Some of the biggest news this past week was UConn — a
proud charter member of the American Athletic Conference — officially rejoining the Big East. The move rekindles old rivalries, puts the Huskies back on the Madison Square Garden stage they’ve enjoyed so much and should, ultimately, strengthen the country’s favorite, um, mid-major league.
But not so fast!
We can’t have the Big East dominate the dry and largely-irrelevant-given-the-state-of-things college basketball news cycle without adding our two cents. Big-time programs in big-time conferences is exciting, but let’s not forget all the losses the Big East took to mid-major teams in 2019-20. As always, there were some good ones:
Nov. 28: Long Beach State 66, Providence 65
The Grandaddy of them all as far as last season was concerned. The Friars led by 17 points early in the second half, and by as many as eight with just under four minutes left and then...kerplunk. The Beach erased that all behind 23 points from Washington transfer Michael Carter III, who sank three free throws in the final second to seal the dramatic, one-point win. Just look at this win probability chart:
This wasn’t one of Dan Monson’s scrappier, high octane teams at LBSU. In fact, the Beach finished with their worst record (11-21, 6-10) since Monson’s debt in 2008, making this the highlight of the season. While at the time it seemed to come against a dull Friars team, PC may well have made the NCAA Tournament after a furious finish. But lest you forget, the Penn, Charleston and Rhode Island were all able to pip the Friars during the non-conference.
Nov. 16: Vermont 70, St. John’s 68
Days before taking Virginia to the wire, Vermont proved to the country what we know well at this site — the Catamounts are real. The Red Storm had sent Carnesecca Arena into frenzy when Rasheem Dunn stared down a deep three to tie the game with 19.3 seconds left. But this would not be a night where the high major narrowly avoided the upset, as Vermont star Anthony Lamb drilled the game winner near the elbow with 1.9 seconds left.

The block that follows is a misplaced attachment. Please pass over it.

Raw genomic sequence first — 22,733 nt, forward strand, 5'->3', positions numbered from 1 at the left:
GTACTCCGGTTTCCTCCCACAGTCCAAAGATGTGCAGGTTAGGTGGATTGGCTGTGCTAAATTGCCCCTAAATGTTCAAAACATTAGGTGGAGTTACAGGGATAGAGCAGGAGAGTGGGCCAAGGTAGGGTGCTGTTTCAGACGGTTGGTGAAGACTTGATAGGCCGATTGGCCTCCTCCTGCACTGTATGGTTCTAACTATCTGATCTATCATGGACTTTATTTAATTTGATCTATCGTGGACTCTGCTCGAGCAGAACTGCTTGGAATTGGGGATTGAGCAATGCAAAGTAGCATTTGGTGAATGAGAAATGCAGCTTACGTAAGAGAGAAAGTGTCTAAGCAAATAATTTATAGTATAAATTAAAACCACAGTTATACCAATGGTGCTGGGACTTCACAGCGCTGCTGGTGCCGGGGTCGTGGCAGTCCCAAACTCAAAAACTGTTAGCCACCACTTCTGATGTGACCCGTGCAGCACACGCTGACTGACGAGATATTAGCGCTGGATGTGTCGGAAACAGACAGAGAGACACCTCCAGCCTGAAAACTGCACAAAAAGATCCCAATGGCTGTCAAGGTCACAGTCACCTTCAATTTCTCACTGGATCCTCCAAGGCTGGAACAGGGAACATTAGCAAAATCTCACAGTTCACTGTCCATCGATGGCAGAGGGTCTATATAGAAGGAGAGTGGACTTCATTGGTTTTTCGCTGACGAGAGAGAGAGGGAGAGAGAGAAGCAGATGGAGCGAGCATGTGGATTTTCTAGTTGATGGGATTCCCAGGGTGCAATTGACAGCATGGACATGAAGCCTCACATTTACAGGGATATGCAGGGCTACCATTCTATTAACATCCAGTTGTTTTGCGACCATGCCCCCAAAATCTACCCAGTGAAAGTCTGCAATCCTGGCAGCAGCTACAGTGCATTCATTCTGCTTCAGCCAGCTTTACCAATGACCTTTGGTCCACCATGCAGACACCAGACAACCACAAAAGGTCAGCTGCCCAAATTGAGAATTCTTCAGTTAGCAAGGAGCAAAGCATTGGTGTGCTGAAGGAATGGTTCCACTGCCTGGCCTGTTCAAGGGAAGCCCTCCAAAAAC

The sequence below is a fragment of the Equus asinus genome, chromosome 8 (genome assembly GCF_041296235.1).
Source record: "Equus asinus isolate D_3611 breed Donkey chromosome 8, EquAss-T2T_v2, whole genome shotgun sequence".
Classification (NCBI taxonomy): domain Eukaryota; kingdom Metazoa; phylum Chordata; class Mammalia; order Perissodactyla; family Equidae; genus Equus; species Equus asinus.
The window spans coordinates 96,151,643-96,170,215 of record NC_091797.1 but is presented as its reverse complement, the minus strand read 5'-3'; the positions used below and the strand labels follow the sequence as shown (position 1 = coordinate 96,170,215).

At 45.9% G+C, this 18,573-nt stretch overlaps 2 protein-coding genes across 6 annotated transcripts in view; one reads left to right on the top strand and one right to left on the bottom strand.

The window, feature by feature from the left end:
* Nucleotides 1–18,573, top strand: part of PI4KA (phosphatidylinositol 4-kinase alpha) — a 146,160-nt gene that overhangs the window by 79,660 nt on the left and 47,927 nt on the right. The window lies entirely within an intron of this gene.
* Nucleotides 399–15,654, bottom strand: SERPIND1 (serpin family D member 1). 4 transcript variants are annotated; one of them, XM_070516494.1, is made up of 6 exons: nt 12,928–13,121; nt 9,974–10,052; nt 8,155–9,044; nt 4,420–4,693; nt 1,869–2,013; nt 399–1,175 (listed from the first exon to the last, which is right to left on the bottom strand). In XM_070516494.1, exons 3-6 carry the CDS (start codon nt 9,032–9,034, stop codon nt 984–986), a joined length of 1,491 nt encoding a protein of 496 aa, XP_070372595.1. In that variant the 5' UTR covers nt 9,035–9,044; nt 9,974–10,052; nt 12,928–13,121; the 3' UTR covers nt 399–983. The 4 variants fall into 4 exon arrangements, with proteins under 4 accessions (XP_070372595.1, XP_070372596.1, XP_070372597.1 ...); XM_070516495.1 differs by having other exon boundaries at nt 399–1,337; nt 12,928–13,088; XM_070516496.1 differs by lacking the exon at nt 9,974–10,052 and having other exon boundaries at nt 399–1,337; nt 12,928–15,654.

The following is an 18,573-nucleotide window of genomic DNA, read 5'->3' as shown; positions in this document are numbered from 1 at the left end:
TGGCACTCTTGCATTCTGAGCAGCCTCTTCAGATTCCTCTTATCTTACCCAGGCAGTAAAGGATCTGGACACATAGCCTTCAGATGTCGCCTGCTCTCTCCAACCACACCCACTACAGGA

The win gave the Catamounts their first over a current Big East member since 1924, and first over a high major since beating, ahem, Rutgers in 2009. Like so many teams, it’s a shame we never got to see this version of Vermont in the NCAA Tournament, but this game gave the college basketball world one of Lamb’s exclamation marks on an incredible career.
Nov. 28: San Diego State 83, Creighton 52
That folks, is a lopsided score. For the Aztecs, the fact they planted a 31-spot on Creighton was not only a hello to the nation, but a resounding data point on their resume as their remarkable season went on. The blowout win in the semifinals of the Las Vegas Invitational was all the more impressive in hindsight when you consider what SDSU did it to a Blue Jay team that would finish with the third-most efficient offense in the country. Malachi Flynn scored 21 points in the win, the first of many times he’d crack the 20-point mark in his tremendous one-year stint in Southern California.
Dec. 8: Buffalo 74, DePaul 69
This was a cruel one, right to the hearts of a country starting to believe in Dave Leitao 2.0. After grinding out a win against Texas Tech in overtime, the Blue Demons had added more legitimacy to a 9-0 start that already included wins over Iowa and Minnesota. But in came the Bulls, who used a harassing defense (18 turnovers, eight by Blue Demon point guard Charlie Moore) and big night from Jayvon Graves (21 points) to get their first true road win over Jim Whitesell.
It portended different routes for both teams. The Bulls shrugged off their heavy personnel losses to post a quality 20-12 debut season under Whitesell, who kept the identity the program had flourished under with Nate Oats by playing up tempo, something he generally didn’t do over seven season at Loyola Chicago. Meanwhile, the Blue Demons wasted their good non-conference record by sinking to 3-15 in the Big East — earning Leitao an extension in the process.
Nov. 30: UNC Greensboro 65, Georgetown 61
Coming off a somewhat competitive loss to Duke, the Hoyas’ offense was chewed up by UNC Greensboro, something that should’ve been unsurprising to anyone who’s followed Wes Miller’s Spartans. UNCG controlled the final six minutes — where they held Georgetown to 2-for-11 from the field — to pick up the program’s first win against a current Big East team. Freshman Keyshaun Langley guard had one of his best games of the season (11 points, 6 rebounds, 2 assists), and will be a big part of the equation, especially with Isaiah Miller off to the NBA.